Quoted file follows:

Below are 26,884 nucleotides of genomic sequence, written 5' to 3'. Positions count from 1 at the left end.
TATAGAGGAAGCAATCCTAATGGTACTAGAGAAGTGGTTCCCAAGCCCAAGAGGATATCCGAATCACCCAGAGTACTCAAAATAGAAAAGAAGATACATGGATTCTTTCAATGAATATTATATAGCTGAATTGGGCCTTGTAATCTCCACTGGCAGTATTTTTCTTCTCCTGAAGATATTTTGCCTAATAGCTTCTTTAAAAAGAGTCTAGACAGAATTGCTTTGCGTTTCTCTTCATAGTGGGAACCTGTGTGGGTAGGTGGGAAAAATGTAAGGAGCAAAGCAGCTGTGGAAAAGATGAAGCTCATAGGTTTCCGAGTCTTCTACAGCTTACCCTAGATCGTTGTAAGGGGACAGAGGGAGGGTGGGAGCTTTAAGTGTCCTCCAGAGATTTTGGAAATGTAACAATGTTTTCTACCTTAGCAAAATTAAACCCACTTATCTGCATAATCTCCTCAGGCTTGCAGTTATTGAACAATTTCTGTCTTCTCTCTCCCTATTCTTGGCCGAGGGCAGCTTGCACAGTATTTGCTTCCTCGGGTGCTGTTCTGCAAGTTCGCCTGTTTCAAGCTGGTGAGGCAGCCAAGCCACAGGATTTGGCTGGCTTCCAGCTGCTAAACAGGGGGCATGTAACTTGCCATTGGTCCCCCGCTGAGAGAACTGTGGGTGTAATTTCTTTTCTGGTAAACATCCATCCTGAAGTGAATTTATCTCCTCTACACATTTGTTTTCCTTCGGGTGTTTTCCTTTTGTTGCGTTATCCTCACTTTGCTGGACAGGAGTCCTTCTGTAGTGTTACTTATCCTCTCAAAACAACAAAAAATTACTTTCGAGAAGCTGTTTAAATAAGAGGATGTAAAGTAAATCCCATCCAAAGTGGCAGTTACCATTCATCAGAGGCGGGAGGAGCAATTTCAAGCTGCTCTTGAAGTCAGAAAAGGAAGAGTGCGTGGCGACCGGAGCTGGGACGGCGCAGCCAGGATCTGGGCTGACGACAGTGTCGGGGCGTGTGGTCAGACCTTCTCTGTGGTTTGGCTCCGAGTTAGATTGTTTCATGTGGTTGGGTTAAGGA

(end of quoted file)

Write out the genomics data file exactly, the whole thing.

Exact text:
Below are 26,884 nucleotides of genomic sequence, written 5' to 3'. Positions count from 1 at the left end.
TATAGAGGAAGCAATCCTAATGGTACTAGAGAAGTGGTTCCCAAGCCCAAGAGGATATCCGAATCACCCAGAGTACTCAAAATAGAAAAGAAGATACATGGATTCTTTCAATGAATATTATATAGCTGAATTGGGCCTTGTAATCTCCACTGGCAGTATTTTTCTTCTCCTGAAGATATTTTGCCTAATAGCTTCTTTAAAAAGAGTCTAGACAGAATTGCTTTGCGTTTCTCTTCATAGTGGGAACCTGTGTGGGTAGGTGGGAAAAATGTAAGGAGCAAAGCAGCTGTGGAAAAGATGAAGCTCATAGGTTTCCGAGTCTTCTACAGCTTACCCTAGATCGTTGTAAGGGGACAGAGGGAGGGTGGGAGCTTTAAGTGTCCTCCAGAGATTTTGGAAATGTAACAATGTTTTCTACCTTAGCAAAATTAAACCCACTTATCTGCATAATCTCCTCAGGCTTGCAGTTATTGAACAATTTCTGTCTTCTCTCTCCCTATTCTTGGCCGAGGGCAGCTTGCACAGTATTTGCTTCCTCGGGTGCTGTTCTGCAAGTTCGCCTGTTTCAAGCTGGTGAGGCAGCCAAGCCACAGGATTTGGCTGGCTTCCAGCTGCTAAACAGGGGGCATGTAACTTGCCATTGGTCCCCCGCTGAGAGAACTGTGGGTGTAATTTCTTTTCTGGTAAACATCCATCCTGAAGTGAATTTATCTCCTCTACACATTTGTTTTCCTTCGGGTGTTTTCCTTTTGTTGCGTTATCCTCACTTTGCTGGACAGGAGTCCTTCTGTAGTGTTACTTATCCTCTCAAAACAACAAAAAATTACTTTCGAGAAGCTGTTTAAATAAGAGGATGTAAAGTAAATCCCATCCAAAGTGGCAGTTACCATTCATCAGAGGCGGGAGGAGCAATTTCAAGCTGCTCTTGAAGTCAGAAAAGGAAGAGTGCGTGGCGACCGGAGCTGGGACGGCGCAGCCAGGATCTGGGCTGACGACAGTGTCGGGGCGTGTGGTCAGACCTTCTCTGTGGTTTGGCTCCGAGTTAGATTGTTTCATGTGGTTGGGTTAAGGA